The Decentraland content policy only limits a narrow swatch of content like depicting illegal activity, hateful content, or libelous content. So, the idea of a homeowner’s association doesn’t exist in this world. A park scene might be built next to a giant neon monolith with a floating oasis across the street. Since many of the parcels in Decentraland have yet to be developed, the future experience may look quite a bit different than it does today.

Decentraland Scene

A typical scene in Decentraland (Night View)

Land owners can quickly publish and un-publish a scene, changing out the experience as often as they like, as long as it fits the somewhat limited technical requirements of the current platform with regards to the 3D models that make up the scenes.

One of the current, and potentially permanent shortcomings of Decentraland is the limited performance. Unlike the technical powerhouses that are Fortnite and Roblox, Decentraland can sometimes feel clunky with less server power and the lack of a dedicated team fine-tuning system efficiencies.

For these reasons, owning and operating a property in Decentraland can be both empowering and frustrating. Empowering, as owners get way more control of their own experiences and because they have the right to sell ( or even rent) their property in an open marketplace at any time. But, frustrating as the experiences available can be somewhat limiting and not nearly as close to the ‘Ready Player One’ experiences that we’ve been looking for.

The User Experience

Since Decentraland is built on web3 principles and blockchains, users sign in using a digital wallet like MetaMask instead of signing up with an email address and username. There is a guest play option as well that requires no sign in. But, this can limit the overall experience on the platform.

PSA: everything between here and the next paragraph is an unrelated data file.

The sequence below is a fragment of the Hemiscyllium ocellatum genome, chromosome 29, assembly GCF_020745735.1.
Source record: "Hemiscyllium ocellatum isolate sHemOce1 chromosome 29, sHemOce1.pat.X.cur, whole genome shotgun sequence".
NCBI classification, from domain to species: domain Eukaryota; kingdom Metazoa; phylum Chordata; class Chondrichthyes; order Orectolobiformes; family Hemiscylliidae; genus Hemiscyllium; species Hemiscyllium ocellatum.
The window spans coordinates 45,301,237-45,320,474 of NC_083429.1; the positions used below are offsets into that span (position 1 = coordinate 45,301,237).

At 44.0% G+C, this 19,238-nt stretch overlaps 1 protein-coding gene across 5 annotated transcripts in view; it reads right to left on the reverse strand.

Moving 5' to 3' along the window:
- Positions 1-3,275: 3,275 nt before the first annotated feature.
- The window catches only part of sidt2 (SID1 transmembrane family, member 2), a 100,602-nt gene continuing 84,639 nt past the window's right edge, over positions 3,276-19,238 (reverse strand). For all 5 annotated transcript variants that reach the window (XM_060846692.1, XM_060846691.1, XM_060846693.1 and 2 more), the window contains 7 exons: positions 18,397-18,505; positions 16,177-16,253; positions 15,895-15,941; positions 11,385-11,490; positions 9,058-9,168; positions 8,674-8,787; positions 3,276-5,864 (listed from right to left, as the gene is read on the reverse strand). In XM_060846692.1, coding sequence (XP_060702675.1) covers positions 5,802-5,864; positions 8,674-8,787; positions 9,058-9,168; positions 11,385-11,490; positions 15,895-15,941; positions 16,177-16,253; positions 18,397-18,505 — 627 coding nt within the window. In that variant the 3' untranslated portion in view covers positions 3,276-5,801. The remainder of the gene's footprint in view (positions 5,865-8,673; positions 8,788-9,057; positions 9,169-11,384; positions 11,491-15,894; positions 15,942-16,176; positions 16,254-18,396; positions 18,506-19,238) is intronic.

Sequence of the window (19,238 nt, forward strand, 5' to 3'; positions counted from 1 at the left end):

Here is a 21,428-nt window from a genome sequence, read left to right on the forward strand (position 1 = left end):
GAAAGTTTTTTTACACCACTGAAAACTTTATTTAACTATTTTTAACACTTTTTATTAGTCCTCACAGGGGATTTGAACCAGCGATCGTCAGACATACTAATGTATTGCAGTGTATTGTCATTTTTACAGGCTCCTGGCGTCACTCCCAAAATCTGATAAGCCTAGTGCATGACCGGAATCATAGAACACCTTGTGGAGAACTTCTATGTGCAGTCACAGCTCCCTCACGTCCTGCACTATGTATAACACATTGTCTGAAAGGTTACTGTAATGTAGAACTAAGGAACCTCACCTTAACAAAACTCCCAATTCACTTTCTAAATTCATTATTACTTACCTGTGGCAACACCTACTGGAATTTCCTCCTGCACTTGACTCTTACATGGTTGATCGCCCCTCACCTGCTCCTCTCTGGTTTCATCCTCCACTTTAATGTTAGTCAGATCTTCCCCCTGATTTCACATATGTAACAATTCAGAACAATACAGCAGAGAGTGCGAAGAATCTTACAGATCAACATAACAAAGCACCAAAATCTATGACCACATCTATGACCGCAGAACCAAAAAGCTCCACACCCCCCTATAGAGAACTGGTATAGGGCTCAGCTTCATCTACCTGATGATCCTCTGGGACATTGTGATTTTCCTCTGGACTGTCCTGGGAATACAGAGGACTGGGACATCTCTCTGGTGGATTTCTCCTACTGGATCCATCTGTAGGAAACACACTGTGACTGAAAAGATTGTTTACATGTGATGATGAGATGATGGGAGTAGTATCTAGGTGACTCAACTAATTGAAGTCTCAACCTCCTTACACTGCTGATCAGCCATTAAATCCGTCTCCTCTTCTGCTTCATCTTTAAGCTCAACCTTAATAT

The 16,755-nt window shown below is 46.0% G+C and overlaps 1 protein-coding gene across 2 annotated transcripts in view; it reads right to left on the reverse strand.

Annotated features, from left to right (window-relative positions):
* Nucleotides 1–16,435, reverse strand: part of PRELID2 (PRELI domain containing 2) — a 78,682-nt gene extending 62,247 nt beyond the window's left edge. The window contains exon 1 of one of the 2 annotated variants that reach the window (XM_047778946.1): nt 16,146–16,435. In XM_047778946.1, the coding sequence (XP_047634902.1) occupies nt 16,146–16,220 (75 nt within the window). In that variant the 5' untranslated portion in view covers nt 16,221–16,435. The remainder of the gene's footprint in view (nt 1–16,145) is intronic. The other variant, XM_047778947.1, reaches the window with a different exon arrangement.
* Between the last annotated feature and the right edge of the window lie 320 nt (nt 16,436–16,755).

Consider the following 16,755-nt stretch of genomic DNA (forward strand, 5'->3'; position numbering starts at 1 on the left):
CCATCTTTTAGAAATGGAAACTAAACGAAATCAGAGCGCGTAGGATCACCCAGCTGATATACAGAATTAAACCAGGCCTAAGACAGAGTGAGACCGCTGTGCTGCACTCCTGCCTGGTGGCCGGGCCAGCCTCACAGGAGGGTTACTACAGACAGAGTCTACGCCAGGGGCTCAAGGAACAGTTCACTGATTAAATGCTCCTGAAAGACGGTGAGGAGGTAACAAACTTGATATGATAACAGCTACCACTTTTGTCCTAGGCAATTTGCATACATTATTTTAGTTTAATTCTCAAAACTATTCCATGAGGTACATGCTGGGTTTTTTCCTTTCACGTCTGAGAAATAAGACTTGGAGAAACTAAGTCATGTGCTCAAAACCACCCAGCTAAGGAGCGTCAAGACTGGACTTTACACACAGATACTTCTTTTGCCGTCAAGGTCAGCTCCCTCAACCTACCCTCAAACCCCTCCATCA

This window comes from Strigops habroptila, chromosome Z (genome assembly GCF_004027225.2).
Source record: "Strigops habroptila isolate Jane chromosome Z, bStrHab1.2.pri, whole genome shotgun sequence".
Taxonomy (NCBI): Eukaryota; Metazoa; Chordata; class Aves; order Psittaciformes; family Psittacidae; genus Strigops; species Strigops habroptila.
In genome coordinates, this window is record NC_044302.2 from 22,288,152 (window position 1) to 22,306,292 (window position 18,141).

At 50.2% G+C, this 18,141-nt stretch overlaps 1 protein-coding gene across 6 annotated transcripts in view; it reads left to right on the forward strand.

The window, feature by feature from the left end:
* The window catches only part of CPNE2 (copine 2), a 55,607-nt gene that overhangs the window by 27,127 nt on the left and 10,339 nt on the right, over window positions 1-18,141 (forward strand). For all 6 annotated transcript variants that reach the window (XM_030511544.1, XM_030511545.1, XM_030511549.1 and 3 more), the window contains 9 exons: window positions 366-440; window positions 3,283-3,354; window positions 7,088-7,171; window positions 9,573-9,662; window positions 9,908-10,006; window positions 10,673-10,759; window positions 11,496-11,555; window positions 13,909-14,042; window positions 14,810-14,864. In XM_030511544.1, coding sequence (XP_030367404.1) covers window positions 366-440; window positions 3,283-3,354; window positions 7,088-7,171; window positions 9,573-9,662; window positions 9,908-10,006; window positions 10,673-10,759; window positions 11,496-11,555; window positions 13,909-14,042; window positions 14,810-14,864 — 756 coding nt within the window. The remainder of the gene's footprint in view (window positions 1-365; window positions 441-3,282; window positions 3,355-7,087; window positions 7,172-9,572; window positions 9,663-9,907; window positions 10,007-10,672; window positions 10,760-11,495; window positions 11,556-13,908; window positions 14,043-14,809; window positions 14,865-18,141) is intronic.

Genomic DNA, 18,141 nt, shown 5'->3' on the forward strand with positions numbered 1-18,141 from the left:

Decentraland Sign In
Decentraland sign-in

Once a user signs in with a wallet, any relevant NFTs like digital wearables can be equipped. The NFT structure on the platform also allows for token-gated experiences that can only be accessed by having specific NFTs in a user’s wallet. As an example, an operator could put on a virtual concert that requires an NFT ticket to attend. By having that ticket in their wallet, a user could walk right into the concert space, while others would be prohibited from entering. While this concept hasn’t fully matured, it gives a peek into how access will potentially be controlled in our metaversal future.

Most experiences in Decentraland are completely open to the public and easily explorable by walking around the giant landscape or by teleporting on the map. It can be fun to randomly walk around looking for experiences to try, but with the limited supply of published experiences today, the ability to teleport across the map is essential.